A 71-year-old female underwent cataract surgery and noticed swelling on the first day post-op. She believed she was having an allergic reaction to the prescribed eye drops. The swelling worsened by the following day, and to accompany it, she developed a red irritation on her left scalp. How can we connect the dots to home in on an early diagnosis before things get out of hand?
While it was plausible for the patient to assume the swelling could point to an allergic reaction, it’s the optometrist’s job to ignore red herrings and to be on the lookout for the early signs of other conditions, especially those known to masquerade like herpes zoster ophthalmicus (HZO). Catching it in its prodromal phase can aid in preventing a full-blown outbreak by getting treatment started as soon as possible. It requires a discerning eye and thorough sleuthing.
|Fig. 1. HZO can manifest as a painful red skin irritation that always respects the midline. |
Devil in the Details
“To start, we need to ask more questions,” says Emily Love, OD, of Ophthalmic Consultants of Connecticut. “With any patient over 60 years old, we should ask if she received the Zostavax (Merck) vaccine. Maybe she has a history of cold sores or herpes? Perhaps she remembers experiencing tingling sensations prior to the appearance of the skin lesion?” asks Dr. Love. “It’s also worth asking about other HZO triggers such as any recent exposure to sun, stress, extreme heat or cold or history with alcohol intake.”
Depending on how the patient responds, you can start crossing things off the list. “My differentials list for every patient includes tumor, herpes and fungal infection, and yes, I check them off every single time. Those are the three that will bite you in the butt if you miss them!” says Dr. Love. Here, making an early diagnosis of HZO is the goal. Once it’s full blown, the virus manifests as an extremely painful vesicular rash.
“If, however, the patient is not yet showing HZO’s characteristic presentation, you can continue to narrow your search by checking the patient’s intraocular pressure,” says Dr. Love. If it is in fact HZO, this test will most likely reveal elevation in the eye of the affected side. “Corneal sensitivity could also be decreased, and slit lamp might reveal previous corneal neovascularization, scarring or subepithelial infiltrates,” says Dr. Love.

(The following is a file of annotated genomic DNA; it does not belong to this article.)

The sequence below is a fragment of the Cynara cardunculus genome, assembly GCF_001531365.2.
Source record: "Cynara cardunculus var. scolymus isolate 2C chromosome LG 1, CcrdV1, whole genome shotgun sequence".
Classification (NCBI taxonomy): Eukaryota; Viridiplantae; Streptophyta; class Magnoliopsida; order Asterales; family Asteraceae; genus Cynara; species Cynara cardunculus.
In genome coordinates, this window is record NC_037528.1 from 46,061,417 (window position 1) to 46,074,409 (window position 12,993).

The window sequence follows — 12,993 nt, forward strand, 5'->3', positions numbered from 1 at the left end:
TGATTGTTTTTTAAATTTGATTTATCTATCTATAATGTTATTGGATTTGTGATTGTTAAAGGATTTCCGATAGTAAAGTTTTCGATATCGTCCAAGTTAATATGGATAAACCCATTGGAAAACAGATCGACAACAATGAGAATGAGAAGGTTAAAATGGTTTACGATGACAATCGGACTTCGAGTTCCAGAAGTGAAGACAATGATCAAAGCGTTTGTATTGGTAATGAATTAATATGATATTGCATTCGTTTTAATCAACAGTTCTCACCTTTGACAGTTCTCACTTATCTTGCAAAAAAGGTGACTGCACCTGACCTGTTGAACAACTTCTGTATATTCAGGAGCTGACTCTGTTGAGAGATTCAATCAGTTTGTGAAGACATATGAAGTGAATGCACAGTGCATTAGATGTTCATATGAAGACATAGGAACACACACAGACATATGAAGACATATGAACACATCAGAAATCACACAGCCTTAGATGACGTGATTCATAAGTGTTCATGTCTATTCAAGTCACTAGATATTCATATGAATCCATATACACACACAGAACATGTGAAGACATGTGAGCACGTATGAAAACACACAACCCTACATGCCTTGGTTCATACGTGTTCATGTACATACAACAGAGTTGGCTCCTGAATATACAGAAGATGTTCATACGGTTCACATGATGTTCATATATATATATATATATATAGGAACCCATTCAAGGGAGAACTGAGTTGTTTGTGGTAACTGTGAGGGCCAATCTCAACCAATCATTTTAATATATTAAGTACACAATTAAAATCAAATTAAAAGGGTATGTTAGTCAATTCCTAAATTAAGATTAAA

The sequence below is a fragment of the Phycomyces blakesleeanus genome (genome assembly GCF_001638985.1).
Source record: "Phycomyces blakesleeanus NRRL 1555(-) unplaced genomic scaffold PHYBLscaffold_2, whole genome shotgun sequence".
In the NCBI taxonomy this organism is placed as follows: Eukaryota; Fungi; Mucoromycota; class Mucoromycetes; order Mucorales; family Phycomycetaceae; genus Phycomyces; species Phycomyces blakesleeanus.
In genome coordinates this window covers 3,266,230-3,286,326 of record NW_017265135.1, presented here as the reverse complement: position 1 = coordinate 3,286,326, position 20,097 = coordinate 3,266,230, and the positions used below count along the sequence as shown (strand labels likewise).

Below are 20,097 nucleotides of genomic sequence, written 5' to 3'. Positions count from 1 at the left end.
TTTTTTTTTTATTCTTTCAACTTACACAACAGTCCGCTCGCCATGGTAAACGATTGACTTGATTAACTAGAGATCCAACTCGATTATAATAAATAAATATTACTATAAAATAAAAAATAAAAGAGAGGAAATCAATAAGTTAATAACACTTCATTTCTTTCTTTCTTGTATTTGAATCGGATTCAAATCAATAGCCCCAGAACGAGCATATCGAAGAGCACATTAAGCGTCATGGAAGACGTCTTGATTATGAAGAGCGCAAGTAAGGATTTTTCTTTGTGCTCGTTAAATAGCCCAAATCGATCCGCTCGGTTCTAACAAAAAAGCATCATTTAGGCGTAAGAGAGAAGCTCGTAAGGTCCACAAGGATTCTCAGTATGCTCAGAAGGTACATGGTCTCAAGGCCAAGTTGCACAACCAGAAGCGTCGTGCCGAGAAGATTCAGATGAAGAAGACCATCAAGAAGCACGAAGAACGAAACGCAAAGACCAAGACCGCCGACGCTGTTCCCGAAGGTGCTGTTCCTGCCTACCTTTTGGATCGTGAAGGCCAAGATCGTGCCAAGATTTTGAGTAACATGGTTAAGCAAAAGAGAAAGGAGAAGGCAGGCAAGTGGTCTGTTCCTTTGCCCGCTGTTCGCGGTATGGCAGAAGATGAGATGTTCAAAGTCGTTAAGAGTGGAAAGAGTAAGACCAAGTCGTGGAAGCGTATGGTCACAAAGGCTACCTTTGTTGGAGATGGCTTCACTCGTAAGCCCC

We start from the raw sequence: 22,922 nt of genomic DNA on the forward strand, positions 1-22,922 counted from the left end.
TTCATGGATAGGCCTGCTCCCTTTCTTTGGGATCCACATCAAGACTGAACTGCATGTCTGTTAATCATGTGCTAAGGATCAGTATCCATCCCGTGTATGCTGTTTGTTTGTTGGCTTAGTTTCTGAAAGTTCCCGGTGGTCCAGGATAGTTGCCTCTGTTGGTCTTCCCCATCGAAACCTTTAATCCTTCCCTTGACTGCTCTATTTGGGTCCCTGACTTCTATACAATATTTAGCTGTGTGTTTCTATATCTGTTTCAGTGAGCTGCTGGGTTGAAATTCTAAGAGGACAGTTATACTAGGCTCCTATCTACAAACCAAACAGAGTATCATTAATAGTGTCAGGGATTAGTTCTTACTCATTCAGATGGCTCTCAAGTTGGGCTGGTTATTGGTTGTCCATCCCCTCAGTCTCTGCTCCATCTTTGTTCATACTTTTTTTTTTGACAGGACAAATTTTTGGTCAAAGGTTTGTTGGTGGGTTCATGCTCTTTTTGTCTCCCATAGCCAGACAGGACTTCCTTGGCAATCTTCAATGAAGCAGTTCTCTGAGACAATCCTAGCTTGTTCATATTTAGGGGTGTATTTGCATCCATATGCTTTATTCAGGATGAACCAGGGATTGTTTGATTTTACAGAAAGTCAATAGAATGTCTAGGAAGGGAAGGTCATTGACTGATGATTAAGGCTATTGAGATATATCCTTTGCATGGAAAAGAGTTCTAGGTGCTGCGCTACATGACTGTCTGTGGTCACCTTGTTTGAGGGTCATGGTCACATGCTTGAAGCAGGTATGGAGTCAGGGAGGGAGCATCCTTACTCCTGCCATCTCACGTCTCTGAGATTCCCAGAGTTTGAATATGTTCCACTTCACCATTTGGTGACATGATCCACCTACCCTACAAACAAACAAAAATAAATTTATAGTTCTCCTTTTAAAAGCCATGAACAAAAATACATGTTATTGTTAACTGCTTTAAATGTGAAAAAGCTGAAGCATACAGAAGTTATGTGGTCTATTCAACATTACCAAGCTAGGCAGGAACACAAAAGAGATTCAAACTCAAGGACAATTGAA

“Once it’s full-blown, you can’t miss it because HZO always, always respects the midline,” she adds (Fig. 1). “Also, the herpes family manifests through the V1 ophthalmic division of the trigeminal nerve. If, however, the nasociliary nerve is involved, the patient would have a lesion on the end of the nose. That would be your other dead giveaway.”
Table 1. Oral Antiviral Dosage
|500mg TID||800mg 5x/day||1000mg TID|
The FAV Treatment
Once HZO is unveiled, the patient needs to start antiviral therapy immediately. “I’ve found that my zoster patients with chronic recurrences are okay with taking a pill everyday for prophylactic purposes,” says Dr. Love. She even created a simple mnemonic—“Herpes is my FAV”—to recall the names of the three key drugs: famcyclovir, acyclovir and valacyclovir. “That says it all,” she adds. “Sometimes I’ll even sing that phrase to my patients to lighten the mood, before discussing their treatment plan.”
All joking aside, keep in mind that the road ahead can be rocky. “Don’t forget that post-herpetic neuralgia can be incredibly painful for your patients,” warns Dr. Love. “Recurrences can be common for a lot of folks, so prepare them, educate them and treat them immediately,” she says. With a quick diagnosis and proactive treatment plan, the initial shock can dissipate with ease.